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TSX Gains on Softer Retail Data

Lightspeed Jumps

Canada's main stock index opened higher on Friday as investors cheered softer retail sales data which cemented bets of a June interest rate cut by the Bank of Canada, while resource stocks led gains on higher commodity prices.

The TSX jumped 131.80 points to begin Friday at 22,332.59.

The Canadian dollar hiked 0.39 cents at 73.21 cents U.S.

On a weekly basis, the benchmark index looks set for its biggest drop since mid-April, having dipped 141 points, or 0.6% since last Friday.

In corporate news, shares of cloud commerce solution provider Lightspeed Commerce climbed 5.3% to the top of TSX after CIBC upgraded its rating to 'outperform' from 'neutral' and hiked its price target on the stock.

In matters economic, retail sales decreased 0.2% to $66.4 billion in March. On a weekly basis, the benchmark S&P/TSX index looks set for its biggest drop since mid-April.

Traders now anticipate the Bank of Canada to cut interest rates at its June 5 monetary policy meeting with a 60% probability, owing to the drop in inflation and lackluster economic growth.


The TSX Venture Exchange recovered 4.29 points to 606.12.

All but one of the 12 TSX subgroups were higher by noon, with gold better by 1%, energy gained 0.9%, and materials moved up 0.8%.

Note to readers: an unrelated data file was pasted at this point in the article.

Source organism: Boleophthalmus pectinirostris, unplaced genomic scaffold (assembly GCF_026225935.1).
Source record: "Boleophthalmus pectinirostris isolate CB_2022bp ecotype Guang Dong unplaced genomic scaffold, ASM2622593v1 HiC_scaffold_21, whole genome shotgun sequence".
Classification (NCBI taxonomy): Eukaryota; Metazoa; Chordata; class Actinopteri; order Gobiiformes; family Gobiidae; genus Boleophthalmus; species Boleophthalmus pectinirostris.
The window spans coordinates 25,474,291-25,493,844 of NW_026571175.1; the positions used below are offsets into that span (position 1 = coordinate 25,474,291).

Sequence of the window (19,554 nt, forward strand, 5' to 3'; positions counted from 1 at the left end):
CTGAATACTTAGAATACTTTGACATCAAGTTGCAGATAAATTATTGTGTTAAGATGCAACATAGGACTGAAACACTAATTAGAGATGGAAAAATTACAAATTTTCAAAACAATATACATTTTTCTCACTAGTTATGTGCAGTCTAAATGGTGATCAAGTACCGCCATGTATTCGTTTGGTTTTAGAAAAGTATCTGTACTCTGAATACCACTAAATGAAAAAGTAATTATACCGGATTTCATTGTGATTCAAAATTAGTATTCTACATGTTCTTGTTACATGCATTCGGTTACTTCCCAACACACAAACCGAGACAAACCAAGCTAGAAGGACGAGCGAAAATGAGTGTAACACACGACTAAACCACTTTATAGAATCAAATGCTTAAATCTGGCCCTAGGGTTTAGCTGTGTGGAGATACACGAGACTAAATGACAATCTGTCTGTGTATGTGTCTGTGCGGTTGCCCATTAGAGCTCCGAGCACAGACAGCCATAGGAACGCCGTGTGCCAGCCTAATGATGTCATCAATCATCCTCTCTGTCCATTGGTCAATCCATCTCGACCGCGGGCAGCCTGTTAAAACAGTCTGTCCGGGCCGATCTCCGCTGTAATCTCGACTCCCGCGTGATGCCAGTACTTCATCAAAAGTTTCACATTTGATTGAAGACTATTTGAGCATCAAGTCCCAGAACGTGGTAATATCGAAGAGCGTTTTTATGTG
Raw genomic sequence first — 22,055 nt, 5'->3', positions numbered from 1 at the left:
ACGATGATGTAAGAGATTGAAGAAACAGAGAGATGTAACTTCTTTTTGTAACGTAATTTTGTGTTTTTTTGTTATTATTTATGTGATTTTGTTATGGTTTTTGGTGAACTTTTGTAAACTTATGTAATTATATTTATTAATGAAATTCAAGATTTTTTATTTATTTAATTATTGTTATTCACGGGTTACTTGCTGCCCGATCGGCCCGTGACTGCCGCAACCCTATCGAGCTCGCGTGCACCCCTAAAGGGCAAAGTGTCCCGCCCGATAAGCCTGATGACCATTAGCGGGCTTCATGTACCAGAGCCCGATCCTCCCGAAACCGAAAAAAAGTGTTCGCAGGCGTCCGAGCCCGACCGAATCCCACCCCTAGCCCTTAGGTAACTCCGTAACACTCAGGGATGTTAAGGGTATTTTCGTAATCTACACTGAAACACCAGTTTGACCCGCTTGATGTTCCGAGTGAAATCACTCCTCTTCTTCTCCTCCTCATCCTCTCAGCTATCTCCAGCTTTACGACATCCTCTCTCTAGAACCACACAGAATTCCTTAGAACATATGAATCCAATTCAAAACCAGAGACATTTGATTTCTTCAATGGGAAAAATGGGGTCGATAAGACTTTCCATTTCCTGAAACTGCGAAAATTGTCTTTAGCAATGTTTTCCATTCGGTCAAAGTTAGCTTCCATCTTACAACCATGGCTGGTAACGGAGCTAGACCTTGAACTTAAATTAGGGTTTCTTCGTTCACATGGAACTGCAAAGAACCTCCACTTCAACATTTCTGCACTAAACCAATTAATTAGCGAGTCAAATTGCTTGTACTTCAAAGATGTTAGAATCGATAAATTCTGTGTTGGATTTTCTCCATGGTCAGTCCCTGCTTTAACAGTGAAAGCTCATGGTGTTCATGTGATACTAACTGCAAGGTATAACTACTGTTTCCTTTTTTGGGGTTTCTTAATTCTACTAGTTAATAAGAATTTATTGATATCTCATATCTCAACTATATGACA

The lone laggard proved to be communications, which lost 0.03%.


Stocks ticked higher Friday as traders headed toward the end of a choppy week.

The Dow Jones Industrials recovered 79.69 points to 39,144.95.

The S&P 500 regained 34.23 points to 5,302.20.

The NASDAQ vaulted 168.95 points, or 1%, to 16,905.01.

Week to date, the S&P 500 up just 0.1%, while the Dow is on pace to drop about 2%. The tech-heavy NASDAQ is the outperformer, with a gain of 1.4%.

Shares of Workday fell more than 13% Friday after the company reduced its subscription revenue guidance for the full year. Intuit also fell 8% on weak forward guidance. Meanwhile, Deckers Outdoor surged 13% after posting an earnings and revenue beat.

The rise in the artificial intelligence darling did not help the market, with the three major averages ending Thursday’s session lower. The Dow suffered its worst session since March 2023.

Demand for durable goods was much higher than expected in April, the Commerce Department reported Friday. Orders for long-lasting items such as appliances, cars and airplanes rose 0.7% for the month, slightly below the 0.8% increase in March but far better than the Dow Jones consensus estimate for a 1% decline. Excluding transportation items, orders still accelerated 0.4%. However, new orders were flat, excluding defense.

Prices for the 10-year Treasury were unchanged from Thursday’s 4.48%. Treasury prices and yields move in opposite directions.

Oil prices advanced 80 cents to $77.67 U.S. a barrel.

Gold prices slid $1.80 to $2,335.40.